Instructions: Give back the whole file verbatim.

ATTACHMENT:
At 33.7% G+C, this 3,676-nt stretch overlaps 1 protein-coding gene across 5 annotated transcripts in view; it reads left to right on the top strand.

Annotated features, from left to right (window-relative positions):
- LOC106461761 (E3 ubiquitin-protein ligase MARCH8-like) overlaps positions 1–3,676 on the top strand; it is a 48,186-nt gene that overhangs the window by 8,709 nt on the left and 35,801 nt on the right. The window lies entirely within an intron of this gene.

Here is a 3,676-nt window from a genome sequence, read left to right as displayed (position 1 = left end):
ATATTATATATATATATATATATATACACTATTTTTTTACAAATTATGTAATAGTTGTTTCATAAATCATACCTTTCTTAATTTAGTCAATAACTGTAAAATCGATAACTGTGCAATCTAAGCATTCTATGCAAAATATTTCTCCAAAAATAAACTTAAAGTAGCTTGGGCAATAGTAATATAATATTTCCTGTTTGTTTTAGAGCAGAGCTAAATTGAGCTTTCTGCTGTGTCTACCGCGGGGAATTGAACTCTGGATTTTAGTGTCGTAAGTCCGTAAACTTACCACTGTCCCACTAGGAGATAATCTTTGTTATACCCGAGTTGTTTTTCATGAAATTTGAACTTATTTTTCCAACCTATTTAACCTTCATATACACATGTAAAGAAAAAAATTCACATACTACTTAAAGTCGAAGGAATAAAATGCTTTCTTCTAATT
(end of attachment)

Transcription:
At 33.7% G+C, this 3,676-nt stretch overlaps 1 protein-coding gene across 5 annotated transcripts in view; it reads left to right on the top strand.

Annotated features, from left to right (window-relative positions):
- LOC106461761 (E3 ubiquitin-protein ligase MARCH8-like) overlaps positions 1–3,676 on the top strand; it is a 48,186-nt gene that overhangs the window by 8,709 nt on the left and 35,801 nt on the right. The window lies entirely within an intron of this gene.

Here is a 3,676-nt window from a genome sequence, read left to right as displayed (position 1 = left end):
ATATTATATATATATATATATATATACACTATTTTTTTACAAATTATGTAATAGTTGTTTCATAAATCATACCTTTCTTAATTTAGTCAATAACTGTAAAATCGATAACTGTGCAATCTAAGCATTCTATGCAAAATATTTCTCCAAAAATAAACTTAAAGTAGCTTGGGCAATAGTAATATAATATTTCCTGTTTGTTTTAGAGCAGAGCTAAATTGAGCTTTCTGCTGTGTCTACCGCGGGGAATTGAACTCTGGATTTTAGTGTCGTAAGTCCGTAAACTTACCACTGTCCCACTAGGAGATAATCTTTGTTATACCCGAGTTGTTTTTCATGAAATTTGAACTTATTTTTCCAACCTATTTAACCTTCATATACACATGTAAAGAAAAAAATTCACATACTACTTAAAGTCGAAGGAATAAAATGCTTTCTTCTAATT